Journal of Rehabilitation Research & Development (JRRD)

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Volume 49 Number 8, 2012
   Pages 1255 — 1260

Abstract — Energy consumption during prosthetic walking and physical fitness in older hip disarticulation amputees

Takaaki Chin, MD;1* Ryosuke Kuroda, MD;2 Toshihiro Akisue, MD;2 Tetsuhiro Iguchi, MD;1 Masahiro ??Kurosaka, MD2

1Department of Rehabilitation Science, Kobe University Graduate School of Medicine in Hyogo Rehabilitation Center, Kobe, Japan; 2Department of Orthopaedic Surgery, Kobe University Graduate School of Medicine, Kobe, Japan

Abstract–The objective of this study is to investigate energy consumption during prosthetic walking and physical fitness in older hip disarticulation (HD) subjects and to examine the ambulatory outcome in a community setting. The subjects were seven unilateral HD amputees with an average age of 67.7 +/– 3.9 yr. Energy consumption was measured during prosthetic walking at each individual–s comfortable walking speed (CWS) by means of a portable telemetric system. An incremental exercise test was performed to evaluate fitness. The average CWS for the subjects was 30.5 +/– 9.6 m/min. The average oxygen consumption rate at each CWS was 18.3 +/– 2.4 mL/kg/min, and the average oxygen cost was 0.639 +/– 0.165 mL/kg/m. The maximum oxygen uptake during exercise as a proportion of predicted maximum oxygen uptake (%VO2max) for the subjects was 57.2 +/– 11.1. Five subjects continued prosthetic walking on return to their communities. Two subjects abandoned prosthetic walking. The %VO2max for the five who continued prosthetic walking after discharge ranged from 55.8 to 72.0. The subjects who abandoned prosthetic walking had lower %VO2max of 43.3 and 44.2. Energy consumption during prosthetic walking at CWS seemed not to be excessive. Older HD amputees in good physical condition were able to successfully walk with a prosthesis in a community setting. A lower level of fitness appears to make community walking prohibitive.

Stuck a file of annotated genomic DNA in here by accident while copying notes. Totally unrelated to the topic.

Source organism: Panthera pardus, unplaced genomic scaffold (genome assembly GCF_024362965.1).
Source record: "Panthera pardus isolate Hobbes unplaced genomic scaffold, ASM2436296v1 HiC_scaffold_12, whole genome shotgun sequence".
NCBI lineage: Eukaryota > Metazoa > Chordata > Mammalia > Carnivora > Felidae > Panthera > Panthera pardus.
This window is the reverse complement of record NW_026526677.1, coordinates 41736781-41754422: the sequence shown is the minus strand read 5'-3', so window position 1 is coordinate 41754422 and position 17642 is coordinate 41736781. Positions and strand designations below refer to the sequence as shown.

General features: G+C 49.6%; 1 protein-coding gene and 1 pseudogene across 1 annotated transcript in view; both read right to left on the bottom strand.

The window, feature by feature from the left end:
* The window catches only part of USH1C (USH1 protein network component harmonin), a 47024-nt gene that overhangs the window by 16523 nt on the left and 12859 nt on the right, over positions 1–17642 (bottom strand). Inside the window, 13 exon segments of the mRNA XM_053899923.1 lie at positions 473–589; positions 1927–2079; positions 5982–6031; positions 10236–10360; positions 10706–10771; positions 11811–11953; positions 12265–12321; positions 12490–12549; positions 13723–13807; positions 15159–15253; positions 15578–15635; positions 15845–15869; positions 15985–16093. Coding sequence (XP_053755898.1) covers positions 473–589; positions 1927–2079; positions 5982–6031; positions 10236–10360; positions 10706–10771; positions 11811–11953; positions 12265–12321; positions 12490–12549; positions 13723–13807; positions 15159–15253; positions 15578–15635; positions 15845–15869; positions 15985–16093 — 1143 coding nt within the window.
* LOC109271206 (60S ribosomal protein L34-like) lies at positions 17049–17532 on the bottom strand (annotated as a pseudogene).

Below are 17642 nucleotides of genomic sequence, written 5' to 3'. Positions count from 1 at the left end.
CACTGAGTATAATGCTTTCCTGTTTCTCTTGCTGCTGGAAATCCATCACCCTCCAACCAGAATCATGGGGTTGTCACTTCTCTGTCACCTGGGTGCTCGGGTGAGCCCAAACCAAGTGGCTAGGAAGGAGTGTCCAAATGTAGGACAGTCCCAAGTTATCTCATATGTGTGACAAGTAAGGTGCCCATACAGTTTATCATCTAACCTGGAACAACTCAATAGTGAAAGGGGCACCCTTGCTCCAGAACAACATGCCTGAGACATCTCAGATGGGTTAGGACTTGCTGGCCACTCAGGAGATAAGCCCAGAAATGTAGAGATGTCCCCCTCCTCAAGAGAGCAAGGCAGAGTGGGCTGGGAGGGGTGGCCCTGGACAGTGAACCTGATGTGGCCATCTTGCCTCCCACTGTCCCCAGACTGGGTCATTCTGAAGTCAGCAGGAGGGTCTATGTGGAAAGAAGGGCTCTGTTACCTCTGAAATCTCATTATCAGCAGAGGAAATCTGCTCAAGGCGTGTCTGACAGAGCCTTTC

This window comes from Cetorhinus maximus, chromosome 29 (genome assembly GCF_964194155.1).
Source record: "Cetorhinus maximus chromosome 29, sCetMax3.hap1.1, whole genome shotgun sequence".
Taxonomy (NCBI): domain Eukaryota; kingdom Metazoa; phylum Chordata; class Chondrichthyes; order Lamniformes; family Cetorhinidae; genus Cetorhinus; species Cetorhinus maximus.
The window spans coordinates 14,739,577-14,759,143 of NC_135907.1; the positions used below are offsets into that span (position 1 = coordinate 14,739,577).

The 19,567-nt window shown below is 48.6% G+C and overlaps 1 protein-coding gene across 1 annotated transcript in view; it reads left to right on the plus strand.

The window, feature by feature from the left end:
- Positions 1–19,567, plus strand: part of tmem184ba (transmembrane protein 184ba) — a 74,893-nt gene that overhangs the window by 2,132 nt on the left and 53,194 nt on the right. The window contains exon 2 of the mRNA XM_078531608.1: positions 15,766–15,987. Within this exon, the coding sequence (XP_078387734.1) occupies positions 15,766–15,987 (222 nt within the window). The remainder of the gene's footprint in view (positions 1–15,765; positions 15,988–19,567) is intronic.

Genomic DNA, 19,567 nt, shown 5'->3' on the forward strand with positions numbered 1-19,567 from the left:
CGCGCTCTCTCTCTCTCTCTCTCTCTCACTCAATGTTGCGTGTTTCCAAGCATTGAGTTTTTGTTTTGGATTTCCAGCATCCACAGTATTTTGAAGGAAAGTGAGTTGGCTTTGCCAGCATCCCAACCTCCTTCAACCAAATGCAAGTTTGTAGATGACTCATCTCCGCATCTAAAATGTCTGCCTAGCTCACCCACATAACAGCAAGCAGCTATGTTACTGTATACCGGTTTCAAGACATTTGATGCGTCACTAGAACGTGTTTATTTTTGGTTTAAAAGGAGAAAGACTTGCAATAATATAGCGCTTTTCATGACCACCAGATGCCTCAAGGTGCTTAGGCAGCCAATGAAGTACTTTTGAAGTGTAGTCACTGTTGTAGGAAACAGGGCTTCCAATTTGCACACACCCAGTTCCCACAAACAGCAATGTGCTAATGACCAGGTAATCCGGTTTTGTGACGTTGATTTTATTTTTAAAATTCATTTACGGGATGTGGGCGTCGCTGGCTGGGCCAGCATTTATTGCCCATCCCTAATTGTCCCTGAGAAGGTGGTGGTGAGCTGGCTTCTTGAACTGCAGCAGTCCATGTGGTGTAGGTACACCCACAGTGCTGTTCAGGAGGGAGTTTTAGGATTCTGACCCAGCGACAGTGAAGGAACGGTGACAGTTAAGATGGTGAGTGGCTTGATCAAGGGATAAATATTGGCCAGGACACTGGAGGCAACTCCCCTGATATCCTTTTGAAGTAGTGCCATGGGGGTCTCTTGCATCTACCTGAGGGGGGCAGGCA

Key words: comfortable walking speed, community, energy consumption, hip disarticulation, older amputee, physical burden, physical fitness, physical performance, prosthesis, rehabilitation.


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Last Reviewed or Updated  Tuesday, December 11, 2012 9:35 AM

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